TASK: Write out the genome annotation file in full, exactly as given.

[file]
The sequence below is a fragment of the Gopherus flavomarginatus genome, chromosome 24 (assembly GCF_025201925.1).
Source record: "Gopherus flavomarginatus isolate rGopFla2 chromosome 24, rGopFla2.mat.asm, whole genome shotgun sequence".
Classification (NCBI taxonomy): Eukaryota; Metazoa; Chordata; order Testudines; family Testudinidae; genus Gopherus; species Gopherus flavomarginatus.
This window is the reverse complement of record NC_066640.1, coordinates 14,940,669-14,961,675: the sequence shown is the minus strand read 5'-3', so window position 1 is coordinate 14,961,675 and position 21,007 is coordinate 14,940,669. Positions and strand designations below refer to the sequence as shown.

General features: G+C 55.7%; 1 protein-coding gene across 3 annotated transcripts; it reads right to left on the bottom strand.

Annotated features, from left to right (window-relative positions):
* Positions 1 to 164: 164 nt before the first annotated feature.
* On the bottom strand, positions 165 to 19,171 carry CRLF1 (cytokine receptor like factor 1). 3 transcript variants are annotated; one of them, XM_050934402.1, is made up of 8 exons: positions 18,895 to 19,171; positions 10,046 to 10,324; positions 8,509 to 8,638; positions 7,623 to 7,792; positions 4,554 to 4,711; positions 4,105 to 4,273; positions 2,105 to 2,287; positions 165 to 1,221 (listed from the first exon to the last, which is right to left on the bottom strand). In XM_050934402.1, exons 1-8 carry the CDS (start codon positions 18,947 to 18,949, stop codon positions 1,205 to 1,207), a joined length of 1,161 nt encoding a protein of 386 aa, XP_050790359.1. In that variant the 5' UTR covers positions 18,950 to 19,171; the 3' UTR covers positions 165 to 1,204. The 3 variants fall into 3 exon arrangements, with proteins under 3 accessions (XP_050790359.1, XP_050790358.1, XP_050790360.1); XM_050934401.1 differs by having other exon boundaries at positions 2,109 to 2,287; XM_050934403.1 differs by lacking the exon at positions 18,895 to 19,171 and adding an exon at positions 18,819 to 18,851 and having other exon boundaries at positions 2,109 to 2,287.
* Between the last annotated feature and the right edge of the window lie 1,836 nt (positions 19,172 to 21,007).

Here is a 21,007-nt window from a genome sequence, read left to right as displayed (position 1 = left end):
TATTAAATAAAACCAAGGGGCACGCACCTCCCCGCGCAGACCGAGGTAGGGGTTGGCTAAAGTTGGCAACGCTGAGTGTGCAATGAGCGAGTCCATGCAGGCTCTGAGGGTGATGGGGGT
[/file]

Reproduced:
The sequence below is a fragment of the Gopherus flavomarginatus genome, chromosome 24 (assembly GCF_025201925.1).
Source record: "Gopherus flavomarginatus isolate rGopFla2 chromosome 24, rGopFla2.mat.asm, whole genome shotgun sequence".
Classification (NCBI taxonomy): Eukaryota; Metazoa; Chordata; order Testudines; family Testudinidae; genus Gopherus; species Gopherus flavomarginatus.
This window is the reverse complement of record NC_066640.1, coordinates 14,940,669-14,961,675: the sequence shown is the minus strand read 5'-3', so window position 1 is coordinate 14,961,675 and position 21,007 is coordinate 14,940,669. Positions and strand designations below refer to the sequence as shown.

General features: G+C 55.7%; 1 protein-coding gene across 3 annotated transcripts; it reads right to left on the bottom strand.

Annotated features, from left to right (window-relative positions):
* Positions 1 to 164: 164 nt before the first annotated feature.
* On the bottom strand, positions 165 to 19,171 carry CRLF1 (cytokine receptor like factor 1). 3 transcript variants are annotated; one of them, XM_050934402.1, is made up of 8 exons: positions 18,895 to 19,171; positions 10,046 to 10,324; positions 8,509 to 8,638; positions 7,623 to 7,792; positions 4,554 to 4,711; positions 4,105 to 4,273; positions 2,105 to 2,287; positions 165 to 1,221 (listed from the first exon to the last, which is right to left on the bottom strand). In XM_050934402.1, exons 1-8 carry the CDS (start codon positions 18,947 to 18,949, stop codon positions 1,205 to 1,207), a joined length of 1,161 nt encoding a protein of 386 aa, XP_050790359.1. In that variant the 5' UTR covers positions 18,950 to 19,171; the 3' UTR covers positions 165 to 1,204. The 3 variants fall into 3 exon arrangements, with proteins under 3 accessions (XP_050790359.1, XP_050790358.1, XP_050790360.1); XM_050934401.1 differs by having other exon boundaries at positions 2,109 to 2,287; XM_050934403.1 differs by lacking the exon at positions 18,895 to 19,171 and adding an exon at positions 18,819 to 18,851 and having other exon boundaries at positions 2,109 to 2,287.
* Between the last annotated feature and the right edge of the window lie 1,836 nt (positions 19,172 to 21,007).

Here is a 21,007-nt window from a genome sequence, read left to right as displayed (position 1 = left end):
TATTAAATAAAACCAAGGGGCACGCACCTCCCCGCGCAGACCGAGGTAGGGGTTGGCTAAAGTTGGCAACGCTGAGTGTGCAATGAGCGAGTCCATGCAGGCTCTGAGGGTGATGGGGGT